Three-Week-Old Lucky Is Rescued by a Staten Island Judge after She Is Tossed Out the Window of a Pickup Truck on Hylan Boulevard
"I saw his whole extended arm. He opened his palm and, plop, out drops what looks like a furry dishtowel. He dropped this thing out of his pickup truck like he was dropping a napkin on a sidewalk."
-- Judge Catherine DiDomenico
Cat abuse is every bit as old as body odor and incest and it does not smell any better than either of them. They are shot with bows and arrows as well as guns, purposefully poisoned with antifreeze and injected with deadly diseases in the august name of science, drowned in rivers and bathtubs, and everything imaginable in between.
As odious as all of those feline eradication methods are, it nevertheless takes an especially wicked individual to dispose of cats and kittens by tossing them out the window of a speeding automobile on a busy highway. The latest such outrage of this genre occurred at around 8:45 a.m. on June 12th when an unidentified white male at the wheel of a burgundy-colored pickup truck tossed a three-week-old gray, white, and black female kitten into rush hour traffic on Hylan Boulevard in the Great Kills section of Staten Island.
Fortunately for the defenseless kitten, Catherine DiDomenico, a Family Court judge in Stapleton, was traveling behind the pickup and witnessed what happened. Ignoring the protests of the irate commuters behind her, she immediately pulled over and positioned her automobile over the frightened kitten so as to shield it from the oncoming traffic.
"I saw his whole extended arm. He opened his palm and, plop, out drops what looks like a furry dishtowel," she later recalled for the Staten Island Advance on June 13th. (See "One Down, Eight to Go for 'Lucky' Kitten.") "He dropped this thing out of his pickup truck like he was dropping a napkin on a sidewalk."
Although she now was protected from the traffic, the tiny kitten was not out of the woods just yet because in her fright she had somehow gotten entangled in one of the wheel wells of the judge's car. Getting her out of that jam took no less than two and one-half hours and required the assistance of no fewer than two off-duty police officers and a five-man Emergency Service Unit (ESU) team.
Off-duty cops Alisha Noel and Amir Zadok of the South Shore's One-Hundred-Twenty-Third Precinct were the first on the scene. They were soon joined by ESU Sergeant Anthony Lisi, detectives Joseph Delre, Robert Brager, and Michael Driscoll, as well as Captain Mark C. Molinari of the North Shore's One-Hundred-Twentieth Precinct.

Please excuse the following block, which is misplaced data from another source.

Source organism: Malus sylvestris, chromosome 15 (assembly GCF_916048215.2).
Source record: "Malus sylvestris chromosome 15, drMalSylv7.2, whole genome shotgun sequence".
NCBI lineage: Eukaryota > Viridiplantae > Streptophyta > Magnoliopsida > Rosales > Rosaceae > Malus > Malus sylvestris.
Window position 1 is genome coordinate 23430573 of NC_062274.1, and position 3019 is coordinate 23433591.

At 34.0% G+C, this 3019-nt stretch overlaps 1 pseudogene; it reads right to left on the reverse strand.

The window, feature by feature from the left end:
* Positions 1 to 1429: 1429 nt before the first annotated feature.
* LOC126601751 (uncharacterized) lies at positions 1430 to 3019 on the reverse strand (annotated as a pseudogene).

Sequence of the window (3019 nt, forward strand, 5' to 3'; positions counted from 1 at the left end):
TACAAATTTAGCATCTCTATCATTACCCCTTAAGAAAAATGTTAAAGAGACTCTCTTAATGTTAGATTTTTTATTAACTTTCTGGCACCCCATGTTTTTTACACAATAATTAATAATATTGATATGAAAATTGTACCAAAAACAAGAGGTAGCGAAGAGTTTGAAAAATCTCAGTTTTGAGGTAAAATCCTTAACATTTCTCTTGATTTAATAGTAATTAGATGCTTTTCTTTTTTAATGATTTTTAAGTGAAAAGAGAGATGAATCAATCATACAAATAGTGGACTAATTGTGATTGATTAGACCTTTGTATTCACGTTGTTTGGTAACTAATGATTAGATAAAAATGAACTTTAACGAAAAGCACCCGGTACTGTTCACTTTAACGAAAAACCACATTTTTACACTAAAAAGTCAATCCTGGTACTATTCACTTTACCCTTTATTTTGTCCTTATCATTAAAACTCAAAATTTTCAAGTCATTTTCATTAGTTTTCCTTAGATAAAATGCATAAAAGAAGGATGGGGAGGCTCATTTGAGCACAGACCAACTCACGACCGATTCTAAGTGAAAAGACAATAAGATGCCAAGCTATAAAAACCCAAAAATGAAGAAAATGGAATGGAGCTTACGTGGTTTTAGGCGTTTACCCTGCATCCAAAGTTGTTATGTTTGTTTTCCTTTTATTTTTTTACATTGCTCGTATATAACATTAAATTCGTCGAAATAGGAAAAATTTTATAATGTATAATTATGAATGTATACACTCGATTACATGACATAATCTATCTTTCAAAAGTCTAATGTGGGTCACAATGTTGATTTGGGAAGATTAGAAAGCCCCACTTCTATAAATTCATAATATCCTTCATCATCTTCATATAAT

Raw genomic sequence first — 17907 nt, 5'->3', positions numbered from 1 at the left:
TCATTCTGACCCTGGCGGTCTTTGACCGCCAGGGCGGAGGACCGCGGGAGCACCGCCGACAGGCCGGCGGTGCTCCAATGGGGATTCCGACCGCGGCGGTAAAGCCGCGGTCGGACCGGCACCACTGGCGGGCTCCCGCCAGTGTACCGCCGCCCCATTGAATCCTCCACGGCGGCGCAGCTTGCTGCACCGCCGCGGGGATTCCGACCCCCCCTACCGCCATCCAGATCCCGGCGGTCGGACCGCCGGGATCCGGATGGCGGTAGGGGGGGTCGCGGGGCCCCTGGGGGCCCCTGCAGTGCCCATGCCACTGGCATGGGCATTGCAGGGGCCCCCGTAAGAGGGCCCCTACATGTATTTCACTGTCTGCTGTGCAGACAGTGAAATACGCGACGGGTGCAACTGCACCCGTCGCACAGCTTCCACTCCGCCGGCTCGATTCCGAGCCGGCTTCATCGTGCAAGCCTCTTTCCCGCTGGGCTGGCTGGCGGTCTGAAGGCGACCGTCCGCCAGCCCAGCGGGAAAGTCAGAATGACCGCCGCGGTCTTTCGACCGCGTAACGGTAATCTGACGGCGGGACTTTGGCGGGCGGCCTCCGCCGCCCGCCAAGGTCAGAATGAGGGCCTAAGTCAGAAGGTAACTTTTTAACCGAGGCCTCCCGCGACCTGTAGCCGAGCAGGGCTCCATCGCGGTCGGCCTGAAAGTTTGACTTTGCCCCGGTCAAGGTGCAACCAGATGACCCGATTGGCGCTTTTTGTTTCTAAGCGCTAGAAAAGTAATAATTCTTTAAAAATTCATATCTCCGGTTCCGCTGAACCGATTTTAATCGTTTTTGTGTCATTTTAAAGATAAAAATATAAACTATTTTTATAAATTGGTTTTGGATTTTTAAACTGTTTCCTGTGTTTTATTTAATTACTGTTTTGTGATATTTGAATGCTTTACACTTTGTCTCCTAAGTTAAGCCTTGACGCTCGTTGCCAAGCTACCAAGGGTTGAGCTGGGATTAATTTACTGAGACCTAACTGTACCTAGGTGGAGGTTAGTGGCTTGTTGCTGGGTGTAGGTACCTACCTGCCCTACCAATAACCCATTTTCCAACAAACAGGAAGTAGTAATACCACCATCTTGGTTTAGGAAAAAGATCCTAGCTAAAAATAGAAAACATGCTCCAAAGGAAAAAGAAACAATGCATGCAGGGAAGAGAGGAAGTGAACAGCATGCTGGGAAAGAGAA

Thanks to their expertise, professionalism and, above all, compassion, the kitten was successfully removed from the wheel well without so much as a scratch on her tiny body. Because of her good fortune in cheating the Grim Reaper out of his bounty, DiDomenico christened the kitten Lucky.
Since she already has three dogs at home, DiDomenico was unable to adopt Lucky and at last report she was still at Animal Care and Control in Charleston awaiting adoption. (See photo above.)
Lucky thus joins the ranks of an orange cat named Freeway from Stuart, Florida, a black cat also named Lucky from Tirol, and an unnamed cat from Houston who were fortunate to survive being abandoned on, respectively, an interstate highway, inside an Alpine tunnel, and on a busy downtown overpass. (See Cat Defender posts of January 14, 2008, August 14, 2006, and February 21, 2009 entitled, respectively, "Freeway Miraculously Survives Being Tossed Out the Window of a Truck on Busy I-95 in South Florida," "Austrian Officials Close Busy Alpine Tunnel in Order to Rescue Kitten Cruelly Abandoned by a Motorist" and "Daring Rescue in the Sky Spares the Life of a Cat Dumped on an Overpass in Houston.")
For every successful highway rescue there at least a thousand unsuccessful ones. If the initial impact with the roadway does not kill the cat, it is usually run down and killed by a motorist either in too much of a hurry in order to brake or just for the fun of it.
Other cats crawl away only to die prolonged deaths either from their injuries, starvation, or predation. (See Cat Defender post of August 28, 2008 entitled "In Memoriam: Trooper Survives Being Thrown from a Speeding Automobile Only to Later Die on the Operating Table.")
"It was such an outrage, with all the safety drop-off outlets and possibilities available to someone who is not in a position to own an animal, that a person would resort to this kind of brutality," DiDomenico told the Staten Island Advance in the article cited supra.
It is a real shame that she chose family as opposed to criminal law as her specialty because cats and other animals could sure use someone like her on the bench. In a courtroom presided over by her it is highly unlikely that any of these cretins who get such a kick out of abusing cats would be laughing for very long after she got through with them. (See Cat Defender posts of May 14, 2009 and November 24, 2008 entitled, respectively, "Virginia Is for Cat Killers, Not Lovers, Now That Its Legal Establishment Has Sanctioned Donald Curtis Hunt's Drowning of Five Kittens" and "Kilo's Killer Walks in a Lark but the Joke Is on the Disgraceful English Judicial System.")
As dismal and depressing as feline abandonment is in all of its numerous manifestations, the good news is that there are caring individuals such as Judge DiDomenico and the uniformed services of New York City who, now and again, are able to make a huge difference in curbing this spiraling cycle of violence. Because of their compassion, Lucky now has a chance to not only grow into an adult cat but, hopefully, to have a long and happy life as well.